A Ham of a Story

A Ham of a Story

When we lived back on the island I had a wild idea that if my husband just downloaded the app for the local grocery store we frequented, it could cut down on his frustrations while shopping.

At that time he worked a block away from the store, and if we ran out of something or needed a last minute item I could text him before quitting time and he’d run over and pick things up. The issue that we always had was that with food allergies only some products are safe. This meant that I’d often get a frazzled text or phone call asking which of the items on the shelf was the safest for our family. I kept an entire album on my phone full of product photos of safe items. 

But when the grocery shop came out with an app, I realized I could just select the exact item needed and put them on a grocery list. Not only would it provide my husband with the photo, it would tell him what aisle to go down, which side to look on, and roughly which shelf it would be located on. A dream come true, right?

Kind of. What do I mean? Sit back and enjoy this story from nine years ago, and you’ll understand….

Wednesday evening, on a whim, I decided that for the kid’s event on Thursday I’d pack them sandwiches. Except, we were out of luncheon meat. I scrambled for my phone, and tossed ham on the grocery list so my husband could pick it up on his way home.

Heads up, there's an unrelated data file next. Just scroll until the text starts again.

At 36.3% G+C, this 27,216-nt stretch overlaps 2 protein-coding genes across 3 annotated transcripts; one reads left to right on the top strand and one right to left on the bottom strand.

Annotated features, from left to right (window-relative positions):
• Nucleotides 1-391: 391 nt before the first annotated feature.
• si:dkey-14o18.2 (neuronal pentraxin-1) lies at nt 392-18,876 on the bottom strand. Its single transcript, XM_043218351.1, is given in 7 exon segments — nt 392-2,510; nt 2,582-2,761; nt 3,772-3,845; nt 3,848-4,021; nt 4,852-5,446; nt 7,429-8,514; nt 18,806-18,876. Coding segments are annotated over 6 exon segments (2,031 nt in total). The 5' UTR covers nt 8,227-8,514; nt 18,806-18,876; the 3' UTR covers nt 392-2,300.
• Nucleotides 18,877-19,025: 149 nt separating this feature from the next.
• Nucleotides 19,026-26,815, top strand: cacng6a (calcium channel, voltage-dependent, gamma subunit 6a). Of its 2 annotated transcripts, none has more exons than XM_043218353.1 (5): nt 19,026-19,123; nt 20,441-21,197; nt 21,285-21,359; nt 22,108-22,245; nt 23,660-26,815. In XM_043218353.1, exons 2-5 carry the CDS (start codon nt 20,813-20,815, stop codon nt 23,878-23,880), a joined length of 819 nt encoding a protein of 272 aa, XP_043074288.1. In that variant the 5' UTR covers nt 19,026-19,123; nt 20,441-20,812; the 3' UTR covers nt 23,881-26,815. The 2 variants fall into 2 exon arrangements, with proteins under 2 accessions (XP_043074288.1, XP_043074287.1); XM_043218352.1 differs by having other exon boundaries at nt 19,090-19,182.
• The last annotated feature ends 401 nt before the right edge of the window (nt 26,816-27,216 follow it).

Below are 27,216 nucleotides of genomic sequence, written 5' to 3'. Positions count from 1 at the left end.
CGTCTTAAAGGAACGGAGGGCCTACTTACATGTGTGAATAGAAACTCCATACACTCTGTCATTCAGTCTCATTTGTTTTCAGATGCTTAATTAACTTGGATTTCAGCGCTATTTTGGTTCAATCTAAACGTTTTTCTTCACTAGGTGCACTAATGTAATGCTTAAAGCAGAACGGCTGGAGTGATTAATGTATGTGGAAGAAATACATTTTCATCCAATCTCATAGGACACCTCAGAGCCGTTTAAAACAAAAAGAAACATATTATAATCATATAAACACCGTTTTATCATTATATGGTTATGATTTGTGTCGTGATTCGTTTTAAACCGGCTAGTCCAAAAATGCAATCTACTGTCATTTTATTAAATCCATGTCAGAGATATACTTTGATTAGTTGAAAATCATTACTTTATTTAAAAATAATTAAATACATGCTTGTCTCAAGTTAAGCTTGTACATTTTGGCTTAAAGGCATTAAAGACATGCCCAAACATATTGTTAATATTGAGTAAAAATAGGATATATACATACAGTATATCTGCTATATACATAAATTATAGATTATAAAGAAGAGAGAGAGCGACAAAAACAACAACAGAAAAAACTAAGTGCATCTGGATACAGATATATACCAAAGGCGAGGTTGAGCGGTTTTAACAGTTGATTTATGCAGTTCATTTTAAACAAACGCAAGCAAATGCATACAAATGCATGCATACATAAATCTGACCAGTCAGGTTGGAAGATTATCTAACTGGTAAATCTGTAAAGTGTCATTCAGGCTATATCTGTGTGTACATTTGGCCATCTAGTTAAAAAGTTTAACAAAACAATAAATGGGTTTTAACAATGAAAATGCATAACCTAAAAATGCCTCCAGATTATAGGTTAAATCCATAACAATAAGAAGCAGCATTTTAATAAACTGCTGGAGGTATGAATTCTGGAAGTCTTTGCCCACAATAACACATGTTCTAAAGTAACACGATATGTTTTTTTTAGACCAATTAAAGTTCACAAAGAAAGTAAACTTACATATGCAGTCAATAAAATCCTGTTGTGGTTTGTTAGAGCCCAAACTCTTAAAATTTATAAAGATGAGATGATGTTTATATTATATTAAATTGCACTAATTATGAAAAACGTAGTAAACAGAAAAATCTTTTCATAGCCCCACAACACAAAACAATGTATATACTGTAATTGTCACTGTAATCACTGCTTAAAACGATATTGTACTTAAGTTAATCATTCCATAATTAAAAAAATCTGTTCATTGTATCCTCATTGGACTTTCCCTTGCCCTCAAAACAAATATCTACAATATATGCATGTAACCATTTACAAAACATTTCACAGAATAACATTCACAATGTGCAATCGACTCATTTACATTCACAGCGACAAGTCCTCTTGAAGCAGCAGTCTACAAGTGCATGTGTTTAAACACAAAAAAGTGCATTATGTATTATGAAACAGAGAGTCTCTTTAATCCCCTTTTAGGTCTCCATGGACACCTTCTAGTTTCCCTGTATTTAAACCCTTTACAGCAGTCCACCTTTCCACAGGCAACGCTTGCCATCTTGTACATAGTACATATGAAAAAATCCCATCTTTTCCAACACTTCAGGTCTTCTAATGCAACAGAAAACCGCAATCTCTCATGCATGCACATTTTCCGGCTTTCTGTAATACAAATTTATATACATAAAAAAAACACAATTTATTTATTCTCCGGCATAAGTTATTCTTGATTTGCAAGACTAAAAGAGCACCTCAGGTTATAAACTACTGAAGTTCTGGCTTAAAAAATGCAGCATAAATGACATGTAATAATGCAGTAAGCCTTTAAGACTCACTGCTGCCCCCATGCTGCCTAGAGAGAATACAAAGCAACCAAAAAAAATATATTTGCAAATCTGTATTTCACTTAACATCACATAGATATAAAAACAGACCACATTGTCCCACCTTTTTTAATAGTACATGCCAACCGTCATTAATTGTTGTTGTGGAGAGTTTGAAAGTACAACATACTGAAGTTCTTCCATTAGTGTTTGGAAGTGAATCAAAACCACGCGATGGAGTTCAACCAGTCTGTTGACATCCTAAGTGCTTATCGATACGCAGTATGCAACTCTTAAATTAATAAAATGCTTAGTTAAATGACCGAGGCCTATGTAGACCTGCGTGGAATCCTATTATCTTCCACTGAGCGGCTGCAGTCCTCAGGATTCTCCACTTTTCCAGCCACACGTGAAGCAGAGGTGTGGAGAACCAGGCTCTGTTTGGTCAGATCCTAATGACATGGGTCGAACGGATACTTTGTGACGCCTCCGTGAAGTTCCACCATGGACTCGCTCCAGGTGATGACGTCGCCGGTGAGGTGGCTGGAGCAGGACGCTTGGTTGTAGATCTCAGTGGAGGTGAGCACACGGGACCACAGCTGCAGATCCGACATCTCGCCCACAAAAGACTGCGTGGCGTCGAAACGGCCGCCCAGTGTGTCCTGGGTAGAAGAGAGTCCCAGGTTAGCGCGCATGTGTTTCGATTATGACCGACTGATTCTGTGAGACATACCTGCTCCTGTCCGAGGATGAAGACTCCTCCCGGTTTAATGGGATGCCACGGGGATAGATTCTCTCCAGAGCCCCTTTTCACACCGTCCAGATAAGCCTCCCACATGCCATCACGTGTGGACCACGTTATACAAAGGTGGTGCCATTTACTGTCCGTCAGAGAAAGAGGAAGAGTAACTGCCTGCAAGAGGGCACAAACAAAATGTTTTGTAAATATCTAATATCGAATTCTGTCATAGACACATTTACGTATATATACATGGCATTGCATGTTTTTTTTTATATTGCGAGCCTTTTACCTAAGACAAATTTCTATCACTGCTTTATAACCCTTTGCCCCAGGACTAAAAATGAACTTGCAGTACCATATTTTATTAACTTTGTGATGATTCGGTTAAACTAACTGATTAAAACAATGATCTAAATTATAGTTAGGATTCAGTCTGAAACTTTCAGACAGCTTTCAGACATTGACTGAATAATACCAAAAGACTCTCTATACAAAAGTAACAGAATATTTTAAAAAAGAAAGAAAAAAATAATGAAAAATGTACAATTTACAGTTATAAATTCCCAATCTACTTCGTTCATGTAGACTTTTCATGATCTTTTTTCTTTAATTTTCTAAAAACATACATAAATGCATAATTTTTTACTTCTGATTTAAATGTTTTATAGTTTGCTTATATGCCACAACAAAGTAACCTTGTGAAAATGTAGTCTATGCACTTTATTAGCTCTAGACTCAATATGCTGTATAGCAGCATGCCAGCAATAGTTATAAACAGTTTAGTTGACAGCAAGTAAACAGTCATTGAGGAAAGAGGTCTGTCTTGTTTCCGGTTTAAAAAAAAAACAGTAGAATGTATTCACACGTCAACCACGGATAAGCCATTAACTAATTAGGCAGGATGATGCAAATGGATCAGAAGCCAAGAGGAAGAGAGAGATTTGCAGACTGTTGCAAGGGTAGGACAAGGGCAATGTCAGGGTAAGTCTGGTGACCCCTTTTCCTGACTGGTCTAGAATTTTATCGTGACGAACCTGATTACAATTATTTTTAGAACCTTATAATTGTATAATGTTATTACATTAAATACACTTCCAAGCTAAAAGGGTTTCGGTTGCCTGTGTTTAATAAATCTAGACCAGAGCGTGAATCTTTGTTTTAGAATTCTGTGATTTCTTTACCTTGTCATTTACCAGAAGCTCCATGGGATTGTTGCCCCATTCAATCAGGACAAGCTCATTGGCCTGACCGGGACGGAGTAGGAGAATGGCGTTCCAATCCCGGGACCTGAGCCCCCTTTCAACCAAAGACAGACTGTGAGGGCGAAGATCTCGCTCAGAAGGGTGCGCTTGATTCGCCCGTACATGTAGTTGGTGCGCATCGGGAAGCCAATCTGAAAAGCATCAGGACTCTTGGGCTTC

Then, while waiting for his imminent arrival home, I set about making dinner, folding laundry, and packing lunch boxes. Most days I’m aware of the time, and get a little worried when The Hubs is running late getting home. He has the unfortunate knack for finding the smallest shards of glass on the road and walkways that result in punctured tires. So much so, I keep trying to convince the local bike shop roadside assistance could be their new “in” thing.

Somehow, I failed to recognize the late hour while I was folding all that laundry and packing lunches. It wasn’t until The Hubs crawled through the door, and I do mean that literally, that I glanced at the clock and realized how late it was.

“What’s wrong? Why on earth are you crawling?”

“It was the ham, that thing was heavy!” 

“Heavy? I only asked for 300 grams like we always get.”

“You didn’t say to only get 300 grams, I got the whole leg.” 

“Wait, like a leg-leg? As in you brought the whole pig leg home? Why on earth would you do that?”